Until the 1980s, visceral leishmaniasis was concentrated in poor rural areas of Brazil. The Vale do Rio Doce, located in the Southeastern Brazilian state of Minas Gerais, was an endemic area with high numbers of human and canine cases. Prophylactic measures adopted since the 1960s reduced the number of cases and the region became a ‘controlled endemic’ area. In the early 1990s, however, the program was interrupted, and the human disease reemerged in 2008. This cross-sectional study evaluated the prevalence and the risk profile of infection of dogs with Leishmania spp in this reemergence area of visceral leishmaniasis. Among a population of approximately 280,000 people, a total of 3835 dog owners were interviewed about socioeconomic conditions, housing, peridomicile features, and their dogs’ characteristics and behavior. Blood samples were collected from 5822 dogs of an estimated canine population of 20,000 and anti-Leishmaniasis antibodies were identified using Dual-Path Platform and ELISA. We observed that 1282 of the 5822 dogs were seropositive for the protozoan indicating a seroprevalence of 22%. The risk factors associated with Leishmania infection in dogs were: non-paved backyard (OR 1.4; 95%CI 1.2–1.7); the presence of dry leaves and decaying fruit in the backyard (OR 1.3; 95%CI 1.1–1.5); medium-sized (OR 1.3; 95% 1.1–1.5) or big-sized dogs (OR 1.8; 95%CI 1.5–2.3); short-haired dogs (OR 1.8; 95%CI 1.5–2.1); dogs that slept in the backyard (OR 2.6; 95%CI 1.8–3.6) or in the balcony (OR 1.6; 95%CI 1.1–2.3); and history of canine visceral leishmaniasis in the household (OR 1.3; 95%CI 1.1–1.5). Our results suggest a strong reemergence of canine visceral leishmaniasis after the discontinuation of the control programs. Also, the observed risk factors reinforce the role of health education and environmental management measures to the effective control of the disease.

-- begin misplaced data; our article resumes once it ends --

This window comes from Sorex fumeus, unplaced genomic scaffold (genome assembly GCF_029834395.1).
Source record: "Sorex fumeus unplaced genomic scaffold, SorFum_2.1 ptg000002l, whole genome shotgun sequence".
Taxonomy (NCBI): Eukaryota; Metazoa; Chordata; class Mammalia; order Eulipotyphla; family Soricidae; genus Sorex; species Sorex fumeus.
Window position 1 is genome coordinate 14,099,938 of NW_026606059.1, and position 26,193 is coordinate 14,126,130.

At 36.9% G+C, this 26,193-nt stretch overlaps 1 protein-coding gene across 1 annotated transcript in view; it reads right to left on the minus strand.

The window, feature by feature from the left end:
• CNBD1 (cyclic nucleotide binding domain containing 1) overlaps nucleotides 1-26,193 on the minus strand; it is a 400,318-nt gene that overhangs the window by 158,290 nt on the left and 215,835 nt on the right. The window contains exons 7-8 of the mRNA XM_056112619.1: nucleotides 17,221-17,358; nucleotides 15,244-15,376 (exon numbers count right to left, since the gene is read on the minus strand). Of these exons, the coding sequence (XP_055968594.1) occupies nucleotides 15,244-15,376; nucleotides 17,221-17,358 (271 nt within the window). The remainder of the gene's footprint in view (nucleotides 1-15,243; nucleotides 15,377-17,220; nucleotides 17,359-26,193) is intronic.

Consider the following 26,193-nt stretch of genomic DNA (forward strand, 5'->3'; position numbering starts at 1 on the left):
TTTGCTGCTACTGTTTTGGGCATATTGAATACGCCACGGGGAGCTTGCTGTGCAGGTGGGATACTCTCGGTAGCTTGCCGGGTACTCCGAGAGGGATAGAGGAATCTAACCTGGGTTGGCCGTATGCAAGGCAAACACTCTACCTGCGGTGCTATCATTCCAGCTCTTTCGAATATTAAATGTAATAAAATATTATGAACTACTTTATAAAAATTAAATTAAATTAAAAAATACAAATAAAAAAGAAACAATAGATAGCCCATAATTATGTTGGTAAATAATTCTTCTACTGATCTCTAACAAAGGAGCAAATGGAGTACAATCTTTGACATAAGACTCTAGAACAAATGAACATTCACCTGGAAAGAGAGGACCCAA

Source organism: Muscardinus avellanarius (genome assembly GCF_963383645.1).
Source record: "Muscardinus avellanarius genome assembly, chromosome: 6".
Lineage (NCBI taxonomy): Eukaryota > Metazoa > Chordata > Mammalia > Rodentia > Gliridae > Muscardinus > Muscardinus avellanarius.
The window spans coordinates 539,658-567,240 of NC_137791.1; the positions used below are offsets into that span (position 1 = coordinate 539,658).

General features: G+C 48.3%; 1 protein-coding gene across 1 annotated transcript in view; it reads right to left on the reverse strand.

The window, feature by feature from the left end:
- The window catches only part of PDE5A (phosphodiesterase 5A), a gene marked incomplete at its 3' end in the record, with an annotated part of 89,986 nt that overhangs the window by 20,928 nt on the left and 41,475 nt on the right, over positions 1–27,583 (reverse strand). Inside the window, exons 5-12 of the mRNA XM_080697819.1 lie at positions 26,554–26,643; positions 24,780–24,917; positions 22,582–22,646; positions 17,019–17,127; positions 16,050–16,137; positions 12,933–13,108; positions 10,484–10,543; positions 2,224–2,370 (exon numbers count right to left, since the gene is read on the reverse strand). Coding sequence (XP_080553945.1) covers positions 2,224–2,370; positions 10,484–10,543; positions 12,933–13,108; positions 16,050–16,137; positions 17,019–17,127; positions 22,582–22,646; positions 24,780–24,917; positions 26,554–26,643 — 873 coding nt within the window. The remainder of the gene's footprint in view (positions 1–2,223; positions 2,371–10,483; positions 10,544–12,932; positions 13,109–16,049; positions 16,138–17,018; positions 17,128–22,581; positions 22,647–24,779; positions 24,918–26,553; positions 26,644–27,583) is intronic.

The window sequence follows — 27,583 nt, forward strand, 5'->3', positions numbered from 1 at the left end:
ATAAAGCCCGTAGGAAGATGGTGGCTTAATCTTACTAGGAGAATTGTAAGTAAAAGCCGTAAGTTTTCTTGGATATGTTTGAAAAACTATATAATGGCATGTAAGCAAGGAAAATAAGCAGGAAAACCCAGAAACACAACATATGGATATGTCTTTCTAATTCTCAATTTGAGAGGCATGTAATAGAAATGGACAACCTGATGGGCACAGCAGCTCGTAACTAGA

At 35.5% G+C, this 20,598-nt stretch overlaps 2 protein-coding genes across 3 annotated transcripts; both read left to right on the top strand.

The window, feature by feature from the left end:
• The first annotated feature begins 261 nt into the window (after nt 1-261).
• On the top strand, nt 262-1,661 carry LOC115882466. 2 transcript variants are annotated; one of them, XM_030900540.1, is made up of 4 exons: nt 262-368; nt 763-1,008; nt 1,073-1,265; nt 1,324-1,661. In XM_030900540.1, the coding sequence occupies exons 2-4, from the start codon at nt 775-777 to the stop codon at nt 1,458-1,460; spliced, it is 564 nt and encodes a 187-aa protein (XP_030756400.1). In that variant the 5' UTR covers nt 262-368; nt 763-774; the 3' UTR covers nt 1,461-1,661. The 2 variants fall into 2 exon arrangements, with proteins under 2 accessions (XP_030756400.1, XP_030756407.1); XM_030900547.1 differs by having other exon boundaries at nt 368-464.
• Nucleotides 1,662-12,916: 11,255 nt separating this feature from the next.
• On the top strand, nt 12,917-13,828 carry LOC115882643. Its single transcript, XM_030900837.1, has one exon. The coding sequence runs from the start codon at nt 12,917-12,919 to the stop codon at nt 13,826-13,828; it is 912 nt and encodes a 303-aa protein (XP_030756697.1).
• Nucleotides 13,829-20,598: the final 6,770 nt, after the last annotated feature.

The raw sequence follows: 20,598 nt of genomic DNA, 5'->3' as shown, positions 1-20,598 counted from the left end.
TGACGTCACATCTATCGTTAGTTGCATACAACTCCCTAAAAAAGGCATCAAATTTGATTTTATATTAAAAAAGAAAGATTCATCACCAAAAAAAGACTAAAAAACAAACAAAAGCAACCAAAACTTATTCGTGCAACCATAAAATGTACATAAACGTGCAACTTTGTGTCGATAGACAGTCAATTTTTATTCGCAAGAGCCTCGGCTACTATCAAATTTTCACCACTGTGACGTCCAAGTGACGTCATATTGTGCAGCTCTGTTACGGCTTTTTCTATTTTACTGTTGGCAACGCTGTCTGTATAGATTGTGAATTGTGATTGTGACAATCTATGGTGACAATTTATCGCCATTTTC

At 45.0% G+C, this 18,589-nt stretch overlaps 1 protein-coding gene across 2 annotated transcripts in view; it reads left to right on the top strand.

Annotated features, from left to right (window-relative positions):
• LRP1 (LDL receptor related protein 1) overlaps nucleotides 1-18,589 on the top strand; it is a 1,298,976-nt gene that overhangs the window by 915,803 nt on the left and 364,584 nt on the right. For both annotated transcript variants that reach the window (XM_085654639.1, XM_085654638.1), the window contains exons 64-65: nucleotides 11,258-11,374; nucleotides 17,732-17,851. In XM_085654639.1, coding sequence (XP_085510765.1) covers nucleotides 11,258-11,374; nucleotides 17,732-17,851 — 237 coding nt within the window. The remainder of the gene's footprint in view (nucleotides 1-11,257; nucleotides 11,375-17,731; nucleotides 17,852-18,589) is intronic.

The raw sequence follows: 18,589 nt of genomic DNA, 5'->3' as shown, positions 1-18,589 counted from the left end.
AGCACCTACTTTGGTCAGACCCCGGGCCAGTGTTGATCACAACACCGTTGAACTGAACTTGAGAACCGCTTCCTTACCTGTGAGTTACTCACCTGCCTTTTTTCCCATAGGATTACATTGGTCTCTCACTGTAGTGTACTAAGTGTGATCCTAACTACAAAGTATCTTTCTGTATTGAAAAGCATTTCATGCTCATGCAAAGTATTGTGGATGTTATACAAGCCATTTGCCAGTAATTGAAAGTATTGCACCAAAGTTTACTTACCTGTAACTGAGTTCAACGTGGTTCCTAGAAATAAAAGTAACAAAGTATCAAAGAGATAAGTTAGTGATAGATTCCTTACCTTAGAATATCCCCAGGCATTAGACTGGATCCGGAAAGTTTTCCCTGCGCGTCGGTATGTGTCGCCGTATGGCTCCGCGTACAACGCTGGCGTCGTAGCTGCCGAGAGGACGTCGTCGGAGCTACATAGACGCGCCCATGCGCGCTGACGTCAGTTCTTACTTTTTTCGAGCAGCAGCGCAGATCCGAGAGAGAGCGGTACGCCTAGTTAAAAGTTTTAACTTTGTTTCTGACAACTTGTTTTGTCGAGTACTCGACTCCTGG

Preventive Veterinary Medicine – Elsevier
Published: Feb 1, 2018
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